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Push is on for medical charter for patients and stranded residents

Rendering of the proposed new fono building.
Coronavirus Task Force called to answer Fono questions this morning

Pago Pago, AMERICAN SAMOA — Lawmakers convened this week after a two-week break with Rep. Vaetasi Tuumolimoli Saena Moliga cautioning representatives that whenever they speak with the media on issues, they must speak with caution and respect — remembering that they are members of the Fono and represent the Fono.

“Our duty is to protect the dignity and the integrity of the Fono,” said Vaetasi, adding that “Whatever you share with the media, don’t forget that there are thousands and thousands of our people around the world who will review it and read it.”

He advised his fellow colleagues to consider their thoughts first before they speak to the media.

“First, you have to consider the reason why we are all here and the responsibility we are given. We are all elected by our respective constituents to be their voice, not our own thoughts. So, whenever you go public with any statement or issues, don’t forget that you’re the image of the Fono,” said Vaetasi.

The statement by Vaetasi was made after Manu’a Faipule, Rep. Vesi Talalelei Fautanu Jr raised the issue regarding the response from the American Samoa Coronavirus Task Force about a second Medicaid charter flight to evacuate patients for off-island treatment and repatriate residents stranded off island.

Vesi, the chairman of the House Health Committee continued his push for a medical charter when lawmakers re-convened after the two-week break.

He informed the Speaker and his colleagues that the request by the Committee for a flight to bring home stranded residents and take patients needing treatment off island had been denied by the Coronavirus Task force.

He said the Health Committee would not rest because of the cry from our people who want to come home and also those needing to go off island for medical treatment.  The Manu’a faipule said it’s his understanding there are 100 people in the latter category.  He asked that the Coronavirus Task Force be brought in for questioning about their decision and to explain their plans. 

Rep Vesi also pointed out that the 7th Emergency Declaration for COVID-19 continues the restriction on hours of operation for businesses, which is negatively affecting the private sector. This is another issue that he wants the Task Force to be questioned about.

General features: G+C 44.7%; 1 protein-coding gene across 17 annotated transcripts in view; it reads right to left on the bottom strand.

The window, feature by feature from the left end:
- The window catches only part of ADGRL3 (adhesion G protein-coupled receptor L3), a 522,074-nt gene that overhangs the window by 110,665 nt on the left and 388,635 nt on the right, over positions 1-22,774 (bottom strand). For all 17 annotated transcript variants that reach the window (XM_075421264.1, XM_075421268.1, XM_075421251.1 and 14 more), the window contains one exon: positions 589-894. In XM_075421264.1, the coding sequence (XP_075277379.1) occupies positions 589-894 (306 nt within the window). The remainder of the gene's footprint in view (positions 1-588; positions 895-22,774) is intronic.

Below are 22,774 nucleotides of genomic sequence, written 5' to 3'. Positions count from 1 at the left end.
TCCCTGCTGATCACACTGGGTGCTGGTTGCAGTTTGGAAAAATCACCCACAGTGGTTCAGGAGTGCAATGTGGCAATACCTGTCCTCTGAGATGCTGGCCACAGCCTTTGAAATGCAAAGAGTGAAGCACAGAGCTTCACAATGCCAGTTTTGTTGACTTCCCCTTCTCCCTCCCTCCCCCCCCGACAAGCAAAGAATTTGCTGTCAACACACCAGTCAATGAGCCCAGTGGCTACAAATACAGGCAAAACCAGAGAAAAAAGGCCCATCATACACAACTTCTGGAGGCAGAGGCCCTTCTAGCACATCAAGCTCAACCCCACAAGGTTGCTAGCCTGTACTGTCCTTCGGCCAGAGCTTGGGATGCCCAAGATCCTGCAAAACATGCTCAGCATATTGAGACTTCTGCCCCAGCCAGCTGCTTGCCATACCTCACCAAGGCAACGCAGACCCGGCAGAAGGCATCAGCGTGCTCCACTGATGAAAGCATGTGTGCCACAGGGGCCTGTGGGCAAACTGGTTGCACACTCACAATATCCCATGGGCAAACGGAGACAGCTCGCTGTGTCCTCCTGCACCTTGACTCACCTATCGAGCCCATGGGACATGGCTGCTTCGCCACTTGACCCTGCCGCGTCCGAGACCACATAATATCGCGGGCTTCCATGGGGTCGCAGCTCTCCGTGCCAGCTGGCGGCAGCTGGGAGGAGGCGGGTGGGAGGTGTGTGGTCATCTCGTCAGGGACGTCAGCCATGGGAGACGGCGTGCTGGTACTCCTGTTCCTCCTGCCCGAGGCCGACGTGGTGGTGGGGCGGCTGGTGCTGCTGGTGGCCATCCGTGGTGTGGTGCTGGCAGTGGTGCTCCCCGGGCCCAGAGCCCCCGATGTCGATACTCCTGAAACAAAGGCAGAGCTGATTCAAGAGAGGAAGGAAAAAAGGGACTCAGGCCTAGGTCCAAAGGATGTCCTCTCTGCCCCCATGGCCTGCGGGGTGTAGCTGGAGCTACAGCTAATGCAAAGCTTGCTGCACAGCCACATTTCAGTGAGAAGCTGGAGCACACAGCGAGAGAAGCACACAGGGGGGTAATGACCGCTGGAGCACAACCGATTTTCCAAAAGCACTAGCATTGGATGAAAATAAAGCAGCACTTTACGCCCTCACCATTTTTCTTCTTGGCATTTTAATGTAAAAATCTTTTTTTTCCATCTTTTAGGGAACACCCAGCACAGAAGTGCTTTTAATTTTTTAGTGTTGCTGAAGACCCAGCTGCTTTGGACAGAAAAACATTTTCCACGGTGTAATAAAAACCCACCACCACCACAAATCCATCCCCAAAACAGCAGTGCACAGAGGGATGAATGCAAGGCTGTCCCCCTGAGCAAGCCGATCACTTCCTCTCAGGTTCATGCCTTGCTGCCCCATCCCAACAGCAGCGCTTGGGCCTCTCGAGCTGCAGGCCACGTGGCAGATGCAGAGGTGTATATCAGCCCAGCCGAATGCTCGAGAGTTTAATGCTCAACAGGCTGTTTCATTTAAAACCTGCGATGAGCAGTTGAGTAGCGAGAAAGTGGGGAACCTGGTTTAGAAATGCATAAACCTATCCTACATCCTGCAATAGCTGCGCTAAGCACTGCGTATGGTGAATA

Vesi stated that he fully understands the reason behind the ASG COVID-19 Task Force’s denial of the committee’s request, is to protect American Samoa from the coronavirus because the numbers of cases in Hawaii and the mainland are still climbing, however, it’s been months since our government was given the challenge to take every option to prepare us for anything that could happen.

“This committee will not rest until we know that something is done to evacuate our patients for off-island treatment and to bring home our people who have been stranded outside for many months,” said Vesi.

“As I speak this morning (this past Monday morning) over 100 patients are on the waiting list that need to be evacuated to Hawaii and the mainland for off-island treatment and this is one of the many reasons why the committee is fighting so hard for this issue,” said Vesi.

He also expressed concern about the ban on bingo games when other gatherings with thousands of people— and with no social distancing is being allowed.  He said that it’s not children that police are dealing with in the enforcement of the ban on bingo games… it’s elderly fathers and mothers.

He said police should be taught the proper cultural protocols and how to address the elderly.

He concluded his statement by asking House Speaker Savali Talavou Ale to consider the committee’s request seriously for a chance to bring members of the Task Force to the house chamber so that they can discuss more option regarding this issue.

The statement by Vesi that over 100 patients are on the waiting list awaiting a decision to evacuate to Hawaii and the mainland for off-island treatment was down played by Rep. Faimealelei Anthony Fu’e Allen, who is also a member of the LBJ Board.

In response to Vesi’s statement, Faimealelei suggested that before the hearing with the Task force, the House should seek verification of the 100 patients needing treatment off island.  He said he’s a member of the LBJ Hospital Board and he’s not aware of this.

Vice Speaker Fetu Fetui recommended that they discuss the issue with the governor and come to an amicable solution.  He said he understands the need to prevent the territory from the pandemic but they must also heed the cries of our people who have been stranded away from their homes and families.

He was also unhappy about the way police acted toward elderly fathers and mothers at bingo games over the weekend and reminded that the conduct of police officers in dealing with members of the public — particularly the elderly has been raised several times with the Commissioner of Public Safety.

Fetu asked why bingos are banned — yet campaign kickoffs are allowed.  He said the rules should be applied equally and not for some and not others.  He said there should be no exceptions and no one is above the law.

For his part House Speaker Savali Talavou Ale stated that its been 6-7 months since the government has been occupied with preparations to protect the territory from coronavirus and he felt this was ample time to put plans in place. He supported having the Coronavirus Task Force appear before the House to answer members’ questions.  

A hearing with the Coronavirus Task Force is set this morning, Wednesday, Aug. 26th at 8:30a.m.